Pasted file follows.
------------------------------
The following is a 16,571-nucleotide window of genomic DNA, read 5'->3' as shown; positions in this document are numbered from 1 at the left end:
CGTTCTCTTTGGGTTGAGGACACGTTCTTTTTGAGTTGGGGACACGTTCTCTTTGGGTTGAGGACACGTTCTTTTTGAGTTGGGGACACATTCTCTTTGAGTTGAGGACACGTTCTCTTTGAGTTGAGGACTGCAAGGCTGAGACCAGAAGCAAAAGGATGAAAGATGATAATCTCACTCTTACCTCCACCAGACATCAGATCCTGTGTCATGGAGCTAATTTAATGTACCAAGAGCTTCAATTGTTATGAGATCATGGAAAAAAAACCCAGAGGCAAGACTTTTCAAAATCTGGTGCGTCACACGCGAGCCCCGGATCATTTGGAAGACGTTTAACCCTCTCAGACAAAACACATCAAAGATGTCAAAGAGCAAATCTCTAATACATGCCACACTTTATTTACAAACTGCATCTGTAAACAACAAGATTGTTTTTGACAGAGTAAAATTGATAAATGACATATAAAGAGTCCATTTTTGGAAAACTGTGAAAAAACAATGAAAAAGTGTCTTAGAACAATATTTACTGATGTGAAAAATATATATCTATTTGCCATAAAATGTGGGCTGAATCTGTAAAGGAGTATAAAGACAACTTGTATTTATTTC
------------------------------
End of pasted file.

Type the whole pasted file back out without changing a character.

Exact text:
The following is a 16,571-nucleotide window of genomic DNA, read 5'->3' as shown; positions in this document are numbered from 1 at the left end:
CGTTCTCTTTGGGTTGAGGACACGTTCTTTTTGAGTTGGGGACACGTTCTCTTTGGGTTGAGGACACGTTCTTTTTGAGTTGGGGACACATTCTCTTTGAGTTGAGGACACGTTCTCTTTGAGTTGAGGACTGCAAGGCTGAGACCAGAAGCAAAAGGATGAAAGATGATAATCTCACTCTTACCTCCACCAGACATCAGATCCTGTGTCATGGAGCTAATTTAATGTACCAAGAGCTTCAATTGTTATGAGATCATGGAAAAAAAACCCAGAGGCAAGACTTTTCAAAATCTGGTGCGTCACACGCGAGCCCCGGATCATTTGGAAGACGTTTAACCCTCTCAGACAAAACACATCAAAGATGTCAAAGAGCAAATCTCTAATACATGCCACACTTTATTTACAAACTGCATCTGTAAACAACAAGATTGTTTTTGACAGAGTAAAATTGATAAATGACATATAAAGAGTCCATTTTTGGAAAACTGTGAAAAAACAATGAAAAAGTGTCTTAGAACAATATTTACTGATGTGAAAAATATATATCTATTTGCCATAAAATGTGGGCTGAATCTGTAAAGGAGTATAAAGACAACTTGTATTTATTTC